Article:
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Hearts of Iron

Score: 65%
ESRB: Everyone
Publisher: Strategy First
Developer: Paradox
Media: CD/1
Players: 1
Genre: Real-Time Strategy

Graphics & Sound:

As Hearts of Iron is strictly a Risk-like strategy game, the graphics don't get too technical. The game screen contains the 2D board, and is accompanied by a variety of sidebars and pop-up menus. But as far as board game representations go, this one isn't all that bad.

As you start up the game, you are greeted by Wagner's Flight of the Valkeries, a very appropriate track considering the setting. Various other classical music tracks are included and go well with the gameplay. Sound effects and other bells and whistles, however, aren't all too common, but they are not all that bad either. Considering the nature of the game, though, these things are superficial.


Hearts of Iron is a strategy game on a global scale. Set during the beginning of World War II and spanning up to 12 years, you get to take the reigns of a single country in the conflict. But where other games only let you pick the major contenders, here you can see what would happen if Switzerland would have picked a side, or if Yugoslavia had remained independent.

The game takes place in real-time, with the smallest increment being in hours. The gameplay can be sped up or slowed down, but so much is going on that you'll initially want to take it easy. Unfortunately, in the long run, the total time of a single game is relatively short. No matter what is going on, the game will end at 1948 at the very latest. Expanding the overall time to see drastic changes in history would have been nice, but instead you are usually cut off in the middle of a bloody struggle. There are also only three scenarios to choose from, severely limiting the replay value.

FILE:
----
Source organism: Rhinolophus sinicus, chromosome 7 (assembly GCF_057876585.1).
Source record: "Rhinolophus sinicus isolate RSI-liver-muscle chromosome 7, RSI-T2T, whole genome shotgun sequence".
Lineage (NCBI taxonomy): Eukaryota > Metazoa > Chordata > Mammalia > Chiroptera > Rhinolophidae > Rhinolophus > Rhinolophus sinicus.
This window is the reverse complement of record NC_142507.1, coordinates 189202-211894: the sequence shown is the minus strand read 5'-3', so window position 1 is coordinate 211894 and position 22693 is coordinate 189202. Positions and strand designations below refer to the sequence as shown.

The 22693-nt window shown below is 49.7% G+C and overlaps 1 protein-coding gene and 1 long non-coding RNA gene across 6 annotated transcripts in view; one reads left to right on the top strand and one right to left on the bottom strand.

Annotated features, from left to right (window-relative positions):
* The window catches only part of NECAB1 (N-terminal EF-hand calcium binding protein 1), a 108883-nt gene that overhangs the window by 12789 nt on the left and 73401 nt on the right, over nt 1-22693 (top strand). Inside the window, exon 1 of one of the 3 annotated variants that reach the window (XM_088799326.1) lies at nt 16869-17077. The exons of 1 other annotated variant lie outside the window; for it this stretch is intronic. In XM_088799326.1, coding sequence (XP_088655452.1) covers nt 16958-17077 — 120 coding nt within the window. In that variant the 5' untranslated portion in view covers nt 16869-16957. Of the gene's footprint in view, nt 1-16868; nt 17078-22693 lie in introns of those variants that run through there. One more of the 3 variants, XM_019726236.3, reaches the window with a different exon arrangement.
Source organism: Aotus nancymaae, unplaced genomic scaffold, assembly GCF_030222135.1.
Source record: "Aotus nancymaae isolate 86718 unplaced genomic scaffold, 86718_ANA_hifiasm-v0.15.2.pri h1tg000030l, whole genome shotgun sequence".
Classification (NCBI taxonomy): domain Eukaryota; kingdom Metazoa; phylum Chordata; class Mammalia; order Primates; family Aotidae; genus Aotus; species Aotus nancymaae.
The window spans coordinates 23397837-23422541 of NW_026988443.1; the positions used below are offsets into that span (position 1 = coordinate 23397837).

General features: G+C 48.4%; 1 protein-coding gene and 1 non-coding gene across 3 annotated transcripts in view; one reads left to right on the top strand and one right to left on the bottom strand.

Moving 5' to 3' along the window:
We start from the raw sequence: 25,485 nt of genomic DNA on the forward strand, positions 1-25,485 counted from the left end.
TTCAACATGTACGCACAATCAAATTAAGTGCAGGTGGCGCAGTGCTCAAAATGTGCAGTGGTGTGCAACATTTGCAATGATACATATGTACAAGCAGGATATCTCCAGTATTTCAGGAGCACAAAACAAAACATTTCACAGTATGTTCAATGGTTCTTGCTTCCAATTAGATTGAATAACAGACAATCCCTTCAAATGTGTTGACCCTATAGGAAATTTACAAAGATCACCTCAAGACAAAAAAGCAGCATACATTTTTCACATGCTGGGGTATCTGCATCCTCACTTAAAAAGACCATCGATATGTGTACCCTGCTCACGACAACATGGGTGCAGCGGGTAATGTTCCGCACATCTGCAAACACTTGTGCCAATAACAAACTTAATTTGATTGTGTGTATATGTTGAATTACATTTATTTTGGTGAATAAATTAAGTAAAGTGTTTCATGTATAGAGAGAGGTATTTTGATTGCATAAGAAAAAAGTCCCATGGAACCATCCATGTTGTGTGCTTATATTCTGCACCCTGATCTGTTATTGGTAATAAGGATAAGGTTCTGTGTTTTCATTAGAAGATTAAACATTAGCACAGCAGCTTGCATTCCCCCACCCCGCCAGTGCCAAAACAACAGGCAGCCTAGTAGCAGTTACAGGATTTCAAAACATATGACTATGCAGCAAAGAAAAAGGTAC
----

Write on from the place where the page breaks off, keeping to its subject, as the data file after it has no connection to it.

As with most strategy games, there is a tech tree. Hearts of Iron's tech tree is quite possibly one of the most convoluted and unpleasant things I have ever seen. It is so detailed that 90 percent of what you research will never be used, and you can easily get lost trying to navigate to the really important advances. This hindrance stops the flow of gameplay in its tracks.

As if that weren't enough, managing diplomacy and internal dissent is cryptic at best, and you'll spend most of the game paused trying to figure out what to do. Managing your countries' supplies, along with your troops in the field, is virtually impossible by sea, all but forcing you to choose landlocked countries. You must set up convoys constantly, and there is absolutely no warning as to when one of your units is about to run out of supplies and totally disappear from the map.


Handling all the logistics and micro-management tasks feels like you should have been taught a course on the subject. The instruction manual is good only for kindling fires, and the tutorial misses out on key areas. The overall concept of the game, which is to not get killed by the opposition, isn't too difficult to grasp. Just remember, though, neither is the concept of flight, but how many of you out there are pilots?

Game Mechanics:

Essentially, you point and click your way around the map and the various menus. But you must first find your way around the menus in order to use them. There is so much information, most of it worthless, packed into such little spaces that you'll take one look at a unit's information on the sidebar and shut the game off.

A lot of the efforts in Hearts of Iron seem to have been in vain. Too much tedious work must be put in to get even the slightest satisfaction out of it. Throw in a huge number of bugs and little replay value and this game can stay safely on the shelf. Die hard history buffs will get a kick out of the alternate historical paths the game can take, but unless you plan on taking up a new hobby, steer clear of this one.

-Snow Chainz, GameVortex Communications
AKA Andrew Horwitz

Minimum System Requirements:

Windows 95/98/ME/2000/XP, 300 MHz Processor, 64 MB RAM, 120 MB Hard Disk Space, 2 MB Graphics Card, 4X CD-ROM

Test System:

Windows 98, 1.4GHz AMD Athlon, GeForce 2 mx 32MB video card, 40 gig hard drive, 56x CD-ROM, 256MB DDR Ram, Sound Blaster Live! sound card, T1 Internet connection

Windows Gothic II Windows Hegemonia: Legions of Iron

Game Vortex :: PSIllustrated